First Night: Blur, Rough Trade East


On a high: Blur rise from the ashes (and the odd pot plant) at small show for fans

Drummer Dave Rowntree came in too early on "Girls And Boys", prompting Damon Albarn to joke that he was a "bit eager" before getting the words mixed up himself. Alex James fell off the stage and into a pot plant and Albarn quipped that he was "nearly the coolest man in the world".

In a packed record store in east London, Blur seemed to be enjoying themselves as they chatted throughout a free secret gig, any differences consigned to history.

They are preparing to play to more than 100,000 people, headlining the Glastonbury Festival. But on Monday night, just 170 fans were lucky enough to see the newly reformed band play inside Rough Trade East.

The free gig – announced that morning on guitarist Graham Coxon's Twitter feed – was the band's first public performance for nine years. They had played a gig for friends and family at the weekend at the East Anglian Railway Museum, near Colchester, but this was the first time they had reunited for their fans since Coxon left during the making of the band's 2003 No 1 album Think Tank, following a fallout with his childhood friend, singer Damon Albarn.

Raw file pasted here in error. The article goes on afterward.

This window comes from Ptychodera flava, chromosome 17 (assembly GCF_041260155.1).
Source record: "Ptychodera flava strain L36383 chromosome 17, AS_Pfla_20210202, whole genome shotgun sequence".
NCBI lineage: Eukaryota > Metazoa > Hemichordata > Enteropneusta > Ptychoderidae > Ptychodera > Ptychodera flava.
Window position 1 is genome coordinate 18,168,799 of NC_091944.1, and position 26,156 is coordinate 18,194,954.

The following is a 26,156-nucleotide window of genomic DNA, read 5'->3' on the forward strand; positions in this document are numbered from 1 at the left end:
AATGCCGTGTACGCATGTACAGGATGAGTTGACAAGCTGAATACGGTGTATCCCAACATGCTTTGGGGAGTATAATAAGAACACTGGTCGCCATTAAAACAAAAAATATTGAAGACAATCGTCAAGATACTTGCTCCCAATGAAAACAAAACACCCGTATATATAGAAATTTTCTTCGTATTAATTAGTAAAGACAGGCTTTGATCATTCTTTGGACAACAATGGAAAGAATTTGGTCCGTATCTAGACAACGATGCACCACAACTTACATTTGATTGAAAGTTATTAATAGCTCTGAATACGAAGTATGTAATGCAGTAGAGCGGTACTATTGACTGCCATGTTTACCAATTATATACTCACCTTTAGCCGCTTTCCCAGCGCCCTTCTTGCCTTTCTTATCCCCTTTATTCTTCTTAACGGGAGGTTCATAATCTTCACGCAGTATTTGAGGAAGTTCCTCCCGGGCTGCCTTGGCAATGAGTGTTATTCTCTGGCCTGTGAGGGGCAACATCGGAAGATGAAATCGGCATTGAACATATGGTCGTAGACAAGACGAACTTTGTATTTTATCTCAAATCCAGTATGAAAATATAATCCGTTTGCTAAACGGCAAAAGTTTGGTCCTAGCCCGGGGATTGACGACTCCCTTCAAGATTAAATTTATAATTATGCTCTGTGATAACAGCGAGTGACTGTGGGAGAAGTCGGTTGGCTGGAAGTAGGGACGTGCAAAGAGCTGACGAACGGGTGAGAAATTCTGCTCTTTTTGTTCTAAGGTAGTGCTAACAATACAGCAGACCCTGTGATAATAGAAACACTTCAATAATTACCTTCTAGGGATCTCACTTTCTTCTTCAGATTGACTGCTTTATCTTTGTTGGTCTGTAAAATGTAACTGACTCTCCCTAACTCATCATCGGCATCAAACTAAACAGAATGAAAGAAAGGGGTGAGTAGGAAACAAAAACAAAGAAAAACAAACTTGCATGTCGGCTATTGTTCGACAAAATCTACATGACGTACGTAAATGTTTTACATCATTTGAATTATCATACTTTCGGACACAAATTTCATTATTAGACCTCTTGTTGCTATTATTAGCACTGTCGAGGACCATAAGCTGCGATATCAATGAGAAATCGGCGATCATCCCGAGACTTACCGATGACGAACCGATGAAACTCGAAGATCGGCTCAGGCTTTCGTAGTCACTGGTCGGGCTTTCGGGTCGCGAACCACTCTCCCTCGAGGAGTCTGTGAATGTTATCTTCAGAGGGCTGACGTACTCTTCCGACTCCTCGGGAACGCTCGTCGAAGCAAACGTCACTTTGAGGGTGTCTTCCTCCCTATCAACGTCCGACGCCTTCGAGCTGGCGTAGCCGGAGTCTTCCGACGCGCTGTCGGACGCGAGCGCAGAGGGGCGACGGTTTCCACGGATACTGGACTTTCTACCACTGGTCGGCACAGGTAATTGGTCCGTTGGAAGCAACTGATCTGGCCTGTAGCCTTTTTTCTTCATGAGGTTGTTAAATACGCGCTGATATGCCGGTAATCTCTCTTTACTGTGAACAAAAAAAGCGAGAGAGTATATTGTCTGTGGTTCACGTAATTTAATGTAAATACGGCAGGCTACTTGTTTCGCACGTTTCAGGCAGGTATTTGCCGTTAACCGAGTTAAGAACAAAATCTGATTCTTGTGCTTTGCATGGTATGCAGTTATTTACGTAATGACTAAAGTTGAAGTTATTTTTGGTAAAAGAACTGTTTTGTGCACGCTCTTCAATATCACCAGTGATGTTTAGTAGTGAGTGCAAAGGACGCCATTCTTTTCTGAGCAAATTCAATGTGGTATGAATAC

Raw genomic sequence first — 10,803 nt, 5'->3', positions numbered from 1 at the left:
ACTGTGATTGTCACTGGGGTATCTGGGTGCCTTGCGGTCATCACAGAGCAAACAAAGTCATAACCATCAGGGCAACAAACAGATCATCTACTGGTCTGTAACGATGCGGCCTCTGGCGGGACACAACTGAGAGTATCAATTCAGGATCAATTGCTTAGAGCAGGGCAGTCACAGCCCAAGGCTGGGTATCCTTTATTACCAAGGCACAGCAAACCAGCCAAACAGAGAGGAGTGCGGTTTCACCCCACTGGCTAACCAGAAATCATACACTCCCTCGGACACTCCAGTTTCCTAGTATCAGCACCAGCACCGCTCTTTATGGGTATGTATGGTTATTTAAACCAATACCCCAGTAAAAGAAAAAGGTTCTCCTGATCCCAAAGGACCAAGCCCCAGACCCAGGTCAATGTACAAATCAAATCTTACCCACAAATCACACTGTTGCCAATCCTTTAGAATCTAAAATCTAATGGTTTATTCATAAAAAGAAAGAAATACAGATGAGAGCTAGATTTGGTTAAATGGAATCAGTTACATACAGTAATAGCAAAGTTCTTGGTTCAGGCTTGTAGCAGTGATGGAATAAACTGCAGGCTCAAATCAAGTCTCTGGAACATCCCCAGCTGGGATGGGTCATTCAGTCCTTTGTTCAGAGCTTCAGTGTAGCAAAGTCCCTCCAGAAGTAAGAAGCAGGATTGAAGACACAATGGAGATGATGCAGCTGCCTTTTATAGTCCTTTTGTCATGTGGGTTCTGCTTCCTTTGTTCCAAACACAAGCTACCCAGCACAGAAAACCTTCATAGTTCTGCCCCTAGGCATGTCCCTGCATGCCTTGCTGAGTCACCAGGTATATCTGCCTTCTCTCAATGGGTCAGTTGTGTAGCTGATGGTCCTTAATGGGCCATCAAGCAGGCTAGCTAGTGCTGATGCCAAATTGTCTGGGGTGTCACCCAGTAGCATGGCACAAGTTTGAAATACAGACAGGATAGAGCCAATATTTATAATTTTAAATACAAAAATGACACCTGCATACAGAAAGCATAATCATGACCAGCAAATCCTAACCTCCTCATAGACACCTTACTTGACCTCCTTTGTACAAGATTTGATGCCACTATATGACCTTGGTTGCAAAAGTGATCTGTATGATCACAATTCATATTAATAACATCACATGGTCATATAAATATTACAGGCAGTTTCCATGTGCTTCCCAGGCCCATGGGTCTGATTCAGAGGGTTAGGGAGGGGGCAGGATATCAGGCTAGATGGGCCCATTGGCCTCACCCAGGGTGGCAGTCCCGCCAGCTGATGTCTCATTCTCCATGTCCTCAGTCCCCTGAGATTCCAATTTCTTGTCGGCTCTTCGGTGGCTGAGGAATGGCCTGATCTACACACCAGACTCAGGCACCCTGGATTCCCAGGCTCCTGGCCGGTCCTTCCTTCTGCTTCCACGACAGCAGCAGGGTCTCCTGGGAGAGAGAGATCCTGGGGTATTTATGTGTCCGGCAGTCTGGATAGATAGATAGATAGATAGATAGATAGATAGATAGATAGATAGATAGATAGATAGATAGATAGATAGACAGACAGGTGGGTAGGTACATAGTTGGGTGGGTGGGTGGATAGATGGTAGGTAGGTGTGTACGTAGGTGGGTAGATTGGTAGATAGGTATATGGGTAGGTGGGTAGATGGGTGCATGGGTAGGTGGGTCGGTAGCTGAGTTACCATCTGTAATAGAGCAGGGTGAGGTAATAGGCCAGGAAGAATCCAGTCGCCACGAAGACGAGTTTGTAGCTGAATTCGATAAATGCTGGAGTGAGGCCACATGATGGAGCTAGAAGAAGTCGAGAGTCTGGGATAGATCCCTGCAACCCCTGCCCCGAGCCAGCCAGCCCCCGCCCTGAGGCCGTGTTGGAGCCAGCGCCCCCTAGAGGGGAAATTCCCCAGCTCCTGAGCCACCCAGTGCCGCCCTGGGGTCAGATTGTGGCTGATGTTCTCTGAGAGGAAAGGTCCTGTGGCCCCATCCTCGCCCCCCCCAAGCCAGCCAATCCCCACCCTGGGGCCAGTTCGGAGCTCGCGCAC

The four-piece band climbed on to the tiny stage, inches away from the crowd, to open with their first ever single, "She's So High", to rapturous cheers. It seemed a fitting beginning.

And for the next hour they played a 13-song set that included all the hits plus a handful of rarely heard, firm fan favourites including "Advert", "For Tomorrow" and "Out of Time", and ended with an emotional "This is A Low".

The teething troubles with forgotten words and pot plants continued with Albarn throwing water on to the crowd and bouncing around the stage for "Popscene" before getting the microphone wire tangled up so badly that a roadie had to come and sort it out. But it was the music that mattered, and it reminded everyone there just what great songs this band has to its name. Rowntree teased the crowd with a slow start on "Song 2" that gradually increased before that famous riff from Coxon raised the roof.

"Parklife" was equally well received after Albarn stole some horn-rimmed glasses from a punter before shouting the lyrics directly into the faces of the delighted front row.

There was no encore however, despite the fans begging for more. When asked how he thought it went, James said: "You tell me. There were a lot of people crying."

The gig marked the release date of their new collection of hits, Midlife: A Beginner's Guide To Blur. It was a rare opportunity to see them at such an intimate venue. They will play to thousands at Glastonbury's Pyramid Stage on the Sunday night – their first appearance at the festival since 1998.

In March, Glastonbury organiser Michael Eavis officially confirmed the band to play the festival. Each band member now has his own agenda, be it politics, studying law or making cheese, but the big question is whether Blur will go back into the studio.

Coxon didn't rule it out: "It's up to us," said the guitarist. "But I wouldn't mind doing it." He said the decision to get back together was a result of them getting older and letting go.

"The weirdness disappeared. Before we just needed some time out but didn't know how to tell each other."

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